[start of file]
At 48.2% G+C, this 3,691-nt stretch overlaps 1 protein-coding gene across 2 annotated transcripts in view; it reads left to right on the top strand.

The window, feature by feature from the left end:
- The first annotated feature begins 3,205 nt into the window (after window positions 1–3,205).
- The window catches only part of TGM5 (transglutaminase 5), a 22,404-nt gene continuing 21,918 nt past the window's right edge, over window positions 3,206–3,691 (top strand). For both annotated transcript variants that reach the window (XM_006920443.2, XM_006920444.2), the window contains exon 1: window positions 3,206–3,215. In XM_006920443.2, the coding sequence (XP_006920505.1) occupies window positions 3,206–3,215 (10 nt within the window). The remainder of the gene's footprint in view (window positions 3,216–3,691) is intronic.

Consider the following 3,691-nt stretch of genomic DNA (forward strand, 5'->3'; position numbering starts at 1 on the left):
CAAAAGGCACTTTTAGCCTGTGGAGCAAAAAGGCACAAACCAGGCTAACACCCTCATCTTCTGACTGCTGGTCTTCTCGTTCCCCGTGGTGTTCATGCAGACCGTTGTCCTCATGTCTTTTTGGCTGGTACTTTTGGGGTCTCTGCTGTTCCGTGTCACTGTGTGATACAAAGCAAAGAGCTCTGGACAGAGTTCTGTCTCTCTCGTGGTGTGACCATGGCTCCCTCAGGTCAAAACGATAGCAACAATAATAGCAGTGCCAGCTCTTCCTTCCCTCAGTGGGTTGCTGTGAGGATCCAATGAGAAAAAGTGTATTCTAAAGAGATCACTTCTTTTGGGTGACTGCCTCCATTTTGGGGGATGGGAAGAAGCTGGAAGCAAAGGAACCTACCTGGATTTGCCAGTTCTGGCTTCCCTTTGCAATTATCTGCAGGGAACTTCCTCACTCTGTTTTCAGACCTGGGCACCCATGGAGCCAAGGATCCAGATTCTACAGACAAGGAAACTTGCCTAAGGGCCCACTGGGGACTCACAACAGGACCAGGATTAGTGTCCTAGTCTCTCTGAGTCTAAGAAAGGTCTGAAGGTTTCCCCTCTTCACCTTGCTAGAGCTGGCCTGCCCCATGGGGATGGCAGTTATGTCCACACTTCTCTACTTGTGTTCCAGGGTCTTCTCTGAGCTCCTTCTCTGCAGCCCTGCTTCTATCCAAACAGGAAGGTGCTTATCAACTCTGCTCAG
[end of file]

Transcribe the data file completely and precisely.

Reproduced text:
At 48.2% G+C, this 3,691-nt stretch overlaps 1 protein-coding gene across 2 annotated transcripts in view; it reads left to right on the top strand.

The window, feature by feature from the left end:
- The first annotated feature begins 3,205 nt into the window (after window positions 1–3,205).
- The window catches only part of TGM5 (transglutaminase 5), a 22,404-nt gene continuing 21,918 nt past the window's right edge, over window positions 3,206–3,691 (top strand). For both annotated transcript variants that reach the window (XM_006920443.2, XM_006920444.2), the window contains exon 1: window positions 3,206–3,215. In XM_006920443.2, the coding sequence (XP_006920505.1) occupies window positions 3,206–3,215 (10 nt within the window). The remainder of the gene's footprint in view (window positions 3,216–3,691) is intronic.

Consider the following 3,691-nt stretch of genomic DNA (forward strand, 5'->3'; position numbering starts at 1 on the left):
CAAAAGGCACTTTTAGCCTGTGGAGCAAAAAGGCACAAACCAGGCTAACACCCTCATCTTCTGACTGCTGGTCTTCTCGTTCCCCGTGGTGTTCATGCAGACCGTTGTCCTCATGTCTTTTTGGCTGGTACTTTTGGGGTCTCTGCTGTTCCGTGTCACTGTGTGATACAAAGCAAAGAGCTCTGGACAGAGTTCTGTCTCTCTCGTGGTGTGACCATGGCTCCCTCAGGTCAAAACGATAGCAACAATAATAGCAGTGCCAGCTCTTCCTTCCCTCAGTGGGTTGCTGTGAGGATCCAATGAGAAAAAGTGTATTCTAAAGAGATCACTTCTTTTGGGTGACTGCCTCCATTTTGGGGGATGGGAAGAAGCTGGAAGCAAAGGAACCTACCTGGATTTGCCAGTTCTGGCTTCCCTTTGCAATTATCTGCAGGGAACTTCCTCACTCTGTTTTCAGACCTGGGCACCCATGGAGCCAAGGATCCAGATTCTACAGACAAGGAAACTTGCCTAAGGGCCCACTGGGGACTCACAACAGGACCAGGATTAGTGTCCTAGTCTCTCTGAGTCTAAGAAAGGTCTGAAGGTTTCCCCTCTTCACCTTGCTAGAGCTGGCCTGCCCCATGGGGATGGCAGTTATGTCCACACTTCTCTACTTGTGTTCCAGGGTCTTCTCTGAGCTCCTTCTCTGCAGCCCTGCTTCTATCCAAACAGGAAGGTGCTTATCAACTCTGCTCAG